Your Singapore, the Tropical Garden City
Stress physiology
When a disaster occurs, people affected by the traumatic event experience a range of early reactions (physical, psychological, emotional and behavioural).4 These reactions may interfere with their ability to cope and can impact
how we observe and interpret what is occurring around
us. When in a relaxed state the para-sympathetic system dominates, however, this can change when the fight or flight response is initiated. This is our usual response when we come across an emergency situation. When in an aroused state the sympathetic system dominates to assist with our survival. This is very effective to increase alertness and prepares us for a quick response, however, we need to ensure it is kept at an optimal level as we can tip over the edge and become ineffective due to paralysing stress.
When comparing what our bodies are doing physiologically in a relaxed state as opposed to a fight / flight response we can see where some of the positive and negative responses come in to play. Our brains
do not distinguish between physical threat (attacked
by a dog) and psychological threat (stress of making decisions in an emergency). When in survival mode the brain is in a stressed state and this reactivity makes it quite challenging, if not outright impossible to be open and receptive to others. We become hyper-vigilant, experience negative thinking, have a sense of urgency
“I have to get it done and it has to be done now!” and have tunnel vision. This affects our ability to concentrate, we forget things and start to ruminate (thoughts going around and around). You have no doubt experienced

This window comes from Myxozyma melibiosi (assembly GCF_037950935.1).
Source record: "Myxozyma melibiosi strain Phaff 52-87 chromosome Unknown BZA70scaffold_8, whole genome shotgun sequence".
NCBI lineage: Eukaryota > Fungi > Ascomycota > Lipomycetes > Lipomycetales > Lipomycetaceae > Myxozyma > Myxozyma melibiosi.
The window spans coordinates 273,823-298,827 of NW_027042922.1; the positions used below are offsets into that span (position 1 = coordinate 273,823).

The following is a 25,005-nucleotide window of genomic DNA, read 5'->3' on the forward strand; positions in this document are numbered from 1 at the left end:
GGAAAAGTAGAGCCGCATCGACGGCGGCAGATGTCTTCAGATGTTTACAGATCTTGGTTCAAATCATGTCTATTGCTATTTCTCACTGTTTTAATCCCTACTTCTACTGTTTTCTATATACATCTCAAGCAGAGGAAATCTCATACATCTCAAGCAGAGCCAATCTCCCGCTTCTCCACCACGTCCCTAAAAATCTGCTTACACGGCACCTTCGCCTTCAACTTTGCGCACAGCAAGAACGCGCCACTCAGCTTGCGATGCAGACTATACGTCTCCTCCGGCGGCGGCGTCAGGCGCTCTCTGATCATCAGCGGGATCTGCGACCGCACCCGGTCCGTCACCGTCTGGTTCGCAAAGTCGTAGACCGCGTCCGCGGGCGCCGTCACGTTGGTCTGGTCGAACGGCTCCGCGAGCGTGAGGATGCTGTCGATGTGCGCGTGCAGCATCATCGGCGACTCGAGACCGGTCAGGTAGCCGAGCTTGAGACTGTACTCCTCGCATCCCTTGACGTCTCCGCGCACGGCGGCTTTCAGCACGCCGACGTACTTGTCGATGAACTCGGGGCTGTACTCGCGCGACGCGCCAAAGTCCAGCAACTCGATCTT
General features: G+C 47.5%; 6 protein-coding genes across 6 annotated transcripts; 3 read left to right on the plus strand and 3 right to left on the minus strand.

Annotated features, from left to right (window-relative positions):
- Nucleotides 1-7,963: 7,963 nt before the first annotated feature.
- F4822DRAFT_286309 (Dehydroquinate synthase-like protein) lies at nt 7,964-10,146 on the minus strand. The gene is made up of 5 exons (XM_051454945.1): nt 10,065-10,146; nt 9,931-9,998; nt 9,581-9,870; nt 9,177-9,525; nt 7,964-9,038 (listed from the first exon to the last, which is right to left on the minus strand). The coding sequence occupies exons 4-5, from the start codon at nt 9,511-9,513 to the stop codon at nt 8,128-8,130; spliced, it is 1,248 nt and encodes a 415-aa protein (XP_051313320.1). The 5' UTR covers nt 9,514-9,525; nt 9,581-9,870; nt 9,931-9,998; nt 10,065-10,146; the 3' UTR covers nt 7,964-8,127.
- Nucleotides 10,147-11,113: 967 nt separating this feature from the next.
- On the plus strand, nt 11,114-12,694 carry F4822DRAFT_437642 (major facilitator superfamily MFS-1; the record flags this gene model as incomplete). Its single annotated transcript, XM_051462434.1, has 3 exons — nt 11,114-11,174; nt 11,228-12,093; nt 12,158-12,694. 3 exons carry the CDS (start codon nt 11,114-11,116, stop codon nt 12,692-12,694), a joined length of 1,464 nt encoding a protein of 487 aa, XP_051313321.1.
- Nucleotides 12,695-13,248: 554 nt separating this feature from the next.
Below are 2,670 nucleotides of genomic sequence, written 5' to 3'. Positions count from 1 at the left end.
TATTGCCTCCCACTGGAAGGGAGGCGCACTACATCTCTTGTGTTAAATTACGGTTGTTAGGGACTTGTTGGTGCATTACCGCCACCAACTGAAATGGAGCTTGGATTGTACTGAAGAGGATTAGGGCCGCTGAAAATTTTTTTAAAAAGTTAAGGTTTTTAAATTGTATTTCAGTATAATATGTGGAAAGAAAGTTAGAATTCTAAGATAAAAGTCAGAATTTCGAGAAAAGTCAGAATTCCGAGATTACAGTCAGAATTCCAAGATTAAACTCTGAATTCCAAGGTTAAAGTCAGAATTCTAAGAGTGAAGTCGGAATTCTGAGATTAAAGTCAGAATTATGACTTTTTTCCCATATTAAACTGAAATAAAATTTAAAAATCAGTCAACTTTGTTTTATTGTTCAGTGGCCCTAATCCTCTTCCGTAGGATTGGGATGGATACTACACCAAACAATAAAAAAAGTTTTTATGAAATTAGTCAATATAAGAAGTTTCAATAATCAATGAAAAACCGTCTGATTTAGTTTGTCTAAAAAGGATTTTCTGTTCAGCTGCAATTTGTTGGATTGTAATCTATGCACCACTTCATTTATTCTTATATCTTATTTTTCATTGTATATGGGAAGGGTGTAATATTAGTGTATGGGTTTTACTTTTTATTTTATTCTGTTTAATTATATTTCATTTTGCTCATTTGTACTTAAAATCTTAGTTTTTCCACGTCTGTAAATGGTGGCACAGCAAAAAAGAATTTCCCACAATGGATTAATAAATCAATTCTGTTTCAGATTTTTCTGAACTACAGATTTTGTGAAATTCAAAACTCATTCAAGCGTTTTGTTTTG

this on occasions and see it often in your clients. This
is a dangerous state to be in as we need our smart
brain to “click” in, the neocortex. This part of the brain allows us to think and reason along with regulating the limbic system, our emotions. It allows us to see what
is going well, gives us patience and the ability to wait.
It creates calmness, equanimity (remaining calm and undisturbed), allows us to be able to keep an even keel, see the subtleties and sustain attention. These are all the qualities that are required to be a valuable resource in an emergency situation. This is known as mindsight and is vital for collaborative intelligence. Part of the process of developing mindsight involves reducing reactivity when it is not actually necessary. This can be achieved by stopping, taking deep breaths and focusing on the task at hand. After doing breathing exercises we can start thinking rather than simply reacting.
Actions need to be driven by objective decisions rather than by emotions. Therefore, you need to ask yourself are you thinking or just reacting. The answer could mean the difference between success and failure in an emergency situation.